• @JamesM.Lay Great! Please consider making your comment into an answer (brief answer like this is fine too), and accepting it (because it actually solved your current question). This helps make this solution more prominent, more helpful to future readers, and makes this site into a better wiki! Alternatively, add Edit followed by your answer/comment, in the body of the question, at the bottom. Jan 9, 2020 at 15:22

I never could get the hang of them either - kids just have different needs and different schedules than us unfortunately. We tried putting them to bed earlier (massive failure, they just had difficult bedtimes), putting them to bed later (since we needed them up by 7 to go to daycare, this didn't work half the time either), more settled bedtime routines... nothing worked.

The only thing that made some difference was when we cut out naps - but definitely later than yours by quite a bit. (Around 24-27 months.) Removing the nap made the bedtime more stable. Perhaps one thing to consider is to see if curtailing the longer naps helps to avoid the most extreme short nights; total sleep needed is at least somewhat cumulative, so if they nap for 3-4 hours, they'll end up sleeping less in the morning. Remember she may only need around 12 hours of sleep in total for the day (on the low end), so if she's napping for 3 hours in the afternoon, it's not surprising that she's often waking up at 5:30am (8pm-5:30am is 9.5 hours). If you use a daycare, perhaps ask them to wake her after 2 hours. Just make sure that you're looking for signs of insufficient sleep (falling asleep on short car rides was a big one for my kids) and adjust back up if needed.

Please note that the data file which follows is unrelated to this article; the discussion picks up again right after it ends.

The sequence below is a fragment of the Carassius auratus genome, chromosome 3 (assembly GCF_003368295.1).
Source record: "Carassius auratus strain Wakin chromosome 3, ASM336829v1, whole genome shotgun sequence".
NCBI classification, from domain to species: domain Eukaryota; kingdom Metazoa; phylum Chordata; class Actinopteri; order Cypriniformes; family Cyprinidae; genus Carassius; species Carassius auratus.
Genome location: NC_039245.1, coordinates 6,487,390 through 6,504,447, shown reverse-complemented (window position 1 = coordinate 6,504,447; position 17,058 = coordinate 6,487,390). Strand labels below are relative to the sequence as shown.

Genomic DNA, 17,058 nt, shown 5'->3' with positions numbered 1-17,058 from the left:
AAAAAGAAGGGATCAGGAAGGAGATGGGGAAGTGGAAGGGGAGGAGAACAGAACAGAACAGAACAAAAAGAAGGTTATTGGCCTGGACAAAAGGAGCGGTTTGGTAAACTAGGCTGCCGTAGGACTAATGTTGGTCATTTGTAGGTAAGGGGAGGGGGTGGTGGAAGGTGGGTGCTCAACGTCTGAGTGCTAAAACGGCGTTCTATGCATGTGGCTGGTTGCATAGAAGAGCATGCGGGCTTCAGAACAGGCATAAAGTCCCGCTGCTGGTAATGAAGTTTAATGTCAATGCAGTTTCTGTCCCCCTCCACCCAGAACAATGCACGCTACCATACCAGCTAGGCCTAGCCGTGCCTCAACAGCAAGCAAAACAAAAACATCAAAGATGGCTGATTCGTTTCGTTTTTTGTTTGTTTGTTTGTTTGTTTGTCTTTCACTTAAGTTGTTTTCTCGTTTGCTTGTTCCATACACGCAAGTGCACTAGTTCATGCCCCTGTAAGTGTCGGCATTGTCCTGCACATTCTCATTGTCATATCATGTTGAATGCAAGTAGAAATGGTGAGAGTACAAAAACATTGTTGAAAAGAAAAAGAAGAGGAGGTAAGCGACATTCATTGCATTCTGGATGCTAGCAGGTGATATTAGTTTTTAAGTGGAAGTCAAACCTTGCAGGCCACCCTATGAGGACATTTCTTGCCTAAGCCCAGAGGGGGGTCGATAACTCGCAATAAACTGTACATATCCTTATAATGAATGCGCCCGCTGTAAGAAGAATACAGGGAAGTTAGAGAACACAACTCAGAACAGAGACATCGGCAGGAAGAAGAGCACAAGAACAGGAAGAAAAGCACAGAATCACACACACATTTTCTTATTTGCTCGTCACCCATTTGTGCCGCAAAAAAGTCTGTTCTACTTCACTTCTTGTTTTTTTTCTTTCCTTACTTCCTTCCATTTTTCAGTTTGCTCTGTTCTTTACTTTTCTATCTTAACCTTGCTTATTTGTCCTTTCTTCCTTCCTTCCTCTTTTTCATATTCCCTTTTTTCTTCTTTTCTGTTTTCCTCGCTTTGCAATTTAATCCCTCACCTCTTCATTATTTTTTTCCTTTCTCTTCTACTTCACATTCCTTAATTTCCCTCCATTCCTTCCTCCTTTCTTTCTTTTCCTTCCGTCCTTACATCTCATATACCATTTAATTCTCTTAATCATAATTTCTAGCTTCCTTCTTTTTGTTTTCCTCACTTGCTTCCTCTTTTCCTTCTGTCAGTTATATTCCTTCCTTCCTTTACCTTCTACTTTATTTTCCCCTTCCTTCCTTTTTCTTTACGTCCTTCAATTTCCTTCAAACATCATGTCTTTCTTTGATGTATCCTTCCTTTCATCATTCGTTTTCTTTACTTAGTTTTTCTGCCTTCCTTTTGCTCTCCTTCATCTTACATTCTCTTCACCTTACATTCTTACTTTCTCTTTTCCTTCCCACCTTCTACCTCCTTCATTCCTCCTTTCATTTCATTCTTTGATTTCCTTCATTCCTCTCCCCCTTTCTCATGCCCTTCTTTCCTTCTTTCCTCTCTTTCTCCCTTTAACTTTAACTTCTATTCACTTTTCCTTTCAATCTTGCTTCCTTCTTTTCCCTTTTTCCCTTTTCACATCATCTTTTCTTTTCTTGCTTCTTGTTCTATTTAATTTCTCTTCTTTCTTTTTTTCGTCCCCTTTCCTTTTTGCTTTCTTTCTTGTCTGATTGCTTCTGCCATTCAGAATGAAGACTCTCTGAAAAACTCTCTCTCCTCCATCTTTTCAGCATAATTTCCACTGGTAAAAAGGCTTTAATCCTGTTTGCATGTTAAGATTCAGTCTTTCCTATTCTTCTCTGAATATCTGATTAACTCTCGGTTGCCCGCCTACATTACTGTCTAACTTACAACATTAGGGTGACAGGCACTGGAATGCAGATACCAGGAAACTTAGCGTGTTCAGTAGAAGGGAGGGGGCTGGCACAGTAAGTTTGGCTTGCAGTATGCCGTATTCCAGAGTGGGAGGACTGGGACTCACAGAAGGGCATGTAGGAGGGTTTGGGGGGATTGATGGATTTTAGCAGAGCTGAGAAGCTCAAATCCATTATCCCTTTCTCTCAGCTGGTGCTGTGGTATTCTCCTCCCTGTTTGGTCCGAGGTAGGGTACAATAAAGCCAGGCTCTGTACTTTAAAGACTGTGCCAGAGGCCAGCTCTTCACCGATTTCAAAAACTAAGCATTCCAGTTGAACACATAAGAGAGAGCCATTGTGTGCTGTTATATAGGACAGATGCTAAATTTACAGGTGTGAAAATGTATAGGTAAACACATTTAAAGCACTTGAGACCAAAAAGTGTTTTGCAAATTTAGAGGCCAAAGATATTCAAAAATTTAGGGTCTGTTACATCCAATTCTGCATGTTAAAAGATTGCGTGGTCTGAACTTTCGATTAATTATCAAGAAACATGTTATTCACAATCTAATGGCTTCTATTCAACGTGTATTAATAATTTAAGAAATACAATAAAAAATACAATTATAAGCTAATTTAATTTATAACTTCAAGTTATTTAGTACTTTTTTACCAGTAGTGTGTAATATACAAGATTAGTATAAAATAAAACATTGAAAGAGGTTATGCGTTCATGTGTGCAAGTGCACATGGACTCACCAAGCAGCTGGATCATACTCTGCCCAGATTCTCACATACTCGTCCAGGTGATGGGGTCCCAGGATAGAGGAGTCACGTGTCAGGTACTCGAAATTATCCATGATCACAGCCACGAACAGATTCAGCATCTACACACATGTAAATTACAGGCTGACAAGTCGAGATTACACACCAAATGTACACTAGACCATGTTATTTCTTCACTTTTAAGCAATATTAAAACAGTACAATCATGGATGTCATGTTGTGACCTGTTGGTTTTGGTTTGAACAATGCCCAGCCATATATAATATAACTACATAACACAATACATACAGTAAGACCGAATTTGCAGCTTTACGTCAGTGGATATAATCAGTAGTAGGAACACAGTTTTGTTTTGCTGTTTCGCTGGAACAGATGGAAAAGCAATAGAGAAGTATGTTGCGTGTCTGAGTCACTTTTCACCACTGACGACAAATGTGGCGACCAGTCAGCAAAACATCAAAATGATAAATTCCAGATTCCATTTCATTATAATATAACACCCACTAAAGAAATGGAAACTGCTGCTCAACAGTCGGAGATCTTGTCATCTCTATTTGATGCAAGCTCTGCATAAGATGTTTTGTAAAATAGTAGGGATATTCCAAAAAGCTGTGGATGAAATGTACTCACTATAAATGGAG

One other thing to remember is that you don’t have to wake up with them at this age. Try letting her wake up on her own and stay in the crib. Toddlers around this age are often perfectly happy to play quietly while you sleep; of course, you must ensure the environment is safe, but hopefully you've done that anyway.

  • This may come in handy later, but we currently have a hard time getting her to nap enough. She will only nap a single time at midday (11 am) for 2 hours at most, sometimes 1 hour or less. I'd be nervous to tamper with that since she's frequently already sleep deprived. Dec 24, 2019 at 13:27

You must log in to answer this question.

Not the answer you're looking for? Browse other questions tagged .